Atlas History X

When Perry Klebahn presented his innovative snowshoe design as a graduate engineering thesis at Stanford University’s product design program, he was awarded the first patent for snowshoes in more than 40 years. On the basis of that patent, Klebahn founded the Atlas Snow-Shoe Company with Jim Klingbeil in 1990, a year before he graduated.

Klebahn’s core technology suspends the binding from the snowshoe frame instead of the standard method of connecting the binding right to the frame with a rigid bar. Known as Spring-Loaded Suspension (SLS), the footbed of the binding is able to articulate and accommodate a more natural stance for the ankle while the frame of the snowshoe settles with the contour of the terrain. Atlas engineers have continued to build off of this technology and in other aspects of the snowshoe. “We believe that better technology delivers an enhanced experience for outdoor enthusiasts,” said Connor Folley, Marketing Manager for Atlas.

Since its founding, Atlas has been awarded 19 patents for making lighter, stronger and more comfortable snowshoes. Some of these patents are in response to feedback from Atlas users. Joining the original SLS system is the new Free-Rotating Suspension (FRS). This was developed to diminish “snow flip”, the primary complaint against Atlas snowshoes. The spring-loaded nature of the SLS binding causes the tail of the snowshoe to flip up after each step. Much like how a flip-flop slaps against the heel. Any snow on the tail of the snowshoe would get flipped up onto the snowshoer’s rear. While this was of little concern for the arduous mountaineering snowshoer tackling extreme terrain, the casual snowshoer was put off.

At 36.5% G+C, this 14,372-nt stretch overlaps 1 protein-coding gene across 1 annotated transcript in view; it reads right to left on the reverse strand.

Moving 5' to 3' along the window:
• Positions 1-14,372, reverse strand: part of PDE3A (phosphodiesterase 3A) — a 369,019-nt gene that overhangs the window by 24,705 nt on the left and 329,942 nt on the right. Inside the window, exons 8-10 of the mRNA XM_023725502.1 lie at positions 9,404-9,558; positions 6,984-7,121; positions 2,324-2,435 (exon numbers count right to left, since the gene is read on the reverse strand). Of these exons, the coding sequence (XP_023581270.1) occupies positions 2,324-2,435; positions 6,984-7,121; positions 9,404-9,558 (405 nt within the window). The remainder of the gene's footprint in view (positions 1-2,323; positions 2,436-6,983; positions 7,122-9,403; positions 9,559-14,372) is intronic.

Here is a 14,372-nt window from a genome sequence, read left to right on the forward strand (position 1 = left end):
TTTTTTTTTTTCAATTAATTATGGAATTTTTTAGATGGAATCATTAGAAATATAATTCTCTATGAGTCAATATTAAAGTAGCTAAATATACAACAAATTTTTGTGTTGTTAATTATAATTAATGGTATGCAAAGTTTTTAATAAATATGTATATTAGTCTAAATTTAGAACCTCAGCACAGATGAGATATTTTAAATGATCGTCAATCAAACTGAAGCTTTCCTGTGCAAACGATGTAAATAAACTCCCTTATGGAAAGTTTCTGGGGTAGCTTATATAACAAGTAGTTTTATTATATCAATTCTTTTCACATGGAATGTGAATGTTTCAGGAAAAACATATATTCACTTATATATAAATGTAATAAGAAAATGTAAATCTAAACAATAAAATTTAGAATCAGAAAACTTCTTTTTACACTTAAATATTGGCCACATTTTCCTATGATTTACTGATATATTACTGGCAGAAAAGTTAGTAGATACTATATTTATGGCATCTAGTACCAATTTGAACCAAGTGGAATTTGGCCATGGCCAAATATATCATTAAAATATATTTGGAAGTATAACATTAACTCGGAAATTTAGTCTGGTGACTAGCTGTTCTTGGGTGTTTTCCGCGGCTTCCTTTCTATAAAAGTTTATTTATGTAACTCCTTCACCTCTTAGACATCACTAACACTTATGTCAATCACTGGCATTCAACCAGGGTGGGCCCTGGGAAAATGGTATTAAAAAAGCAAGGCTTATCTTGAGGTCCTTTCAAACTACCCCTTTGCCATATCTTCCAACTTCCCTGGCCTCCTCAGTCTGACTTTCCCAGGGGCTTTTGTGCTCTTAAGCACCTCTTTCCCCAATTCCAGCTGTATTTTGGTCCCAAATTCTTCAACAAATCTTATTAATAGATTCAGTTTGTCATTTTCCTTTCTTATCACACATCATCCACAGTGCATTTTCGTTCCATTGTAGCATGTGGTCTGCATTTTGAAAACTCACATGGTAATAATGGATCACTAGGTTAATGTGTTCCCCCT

Atlas also builds snowshoes designed for racing by shaving ounces off with superior materials like titanium cleats. Atlas sponsors a racing team of 38 athletes, ranging from tax lawyers to high school teachers all across the country. Odds are you’ll find at least one of them at every major snowshoe race.

Atlas was also the first snowshoe company to seriously consider the difference between how men and women walk. Atlas invested in a two-year biomechanics study of the female stance, gait, stride, and foot anatomy to develop the Atlas Elektra Collection of snowshoes. To introduce this line and to get more women involved in snowshoeing, Atlas developed the award-winning Explore Winter Women’s Workshop. These were held at REI stores across the country, providing basics in choosing the right snowshoe, appropriate snowshoe attire, nutrition, route finding and more. This program no longer exists, but Atlas is starting up a new program with REI, the Snowshoeing 101 Clinic and with a collaborative online effort at

Atlas continues to pair innovative technology with innovative promotions to build the sport. It launched moonlight snowshoe tours with Ben & Jerry’s, has promoted snowshoe trail centers, and founded National Winter Trails Day with the Snowsports Industry of America (SIA). The Outdoor Industry Association (OIA) recognized Atlas’ Explore Winter women’s workshop series with an OIA Ambassador Award and Atlas programs are also focusing on youth outreach. Looking ahead, Graham Gephart, the Global Brand Manager for Atlas comments: “There’s a lot more room for technology and change in snowshoeing, but there’s equal or greater opportunity in hikers, walkers, and newcomers to wilderness who have never snowshoed. Both are keys to where Atlas is headed in the next 20 years.”

In 1999, Atlas merged with Vermont based competitor Tubbs Snowshoes to form WinterQuest, LLC. Klebahn continued with the company through the merge as a consultant and left shortly afterwards to go on to work with Patagonia and Timbuk2. WinterQuest was then acquired by K2 Sports in 2005 and all manufacturing moved to the K2 facilities in China. In 2007 the Atlas offices moved from the San Francisco Bay Area up to K2 in Seattle, Wash.

For more information on Atlas Snow-Shoe Co., visit

About the author

Cameron L. Martindell

Cameron L. Martindell is a freelance adventure and expedition writer and photographer who is always “Off Yonder: Seeing the world for what it is.” In addition to writing his own popular blog [], he is a Senior Editor for Elevation Outdoors Magazine [] and contributes to National Geographic Adventure, Wired Magazine and Backpacker among others.

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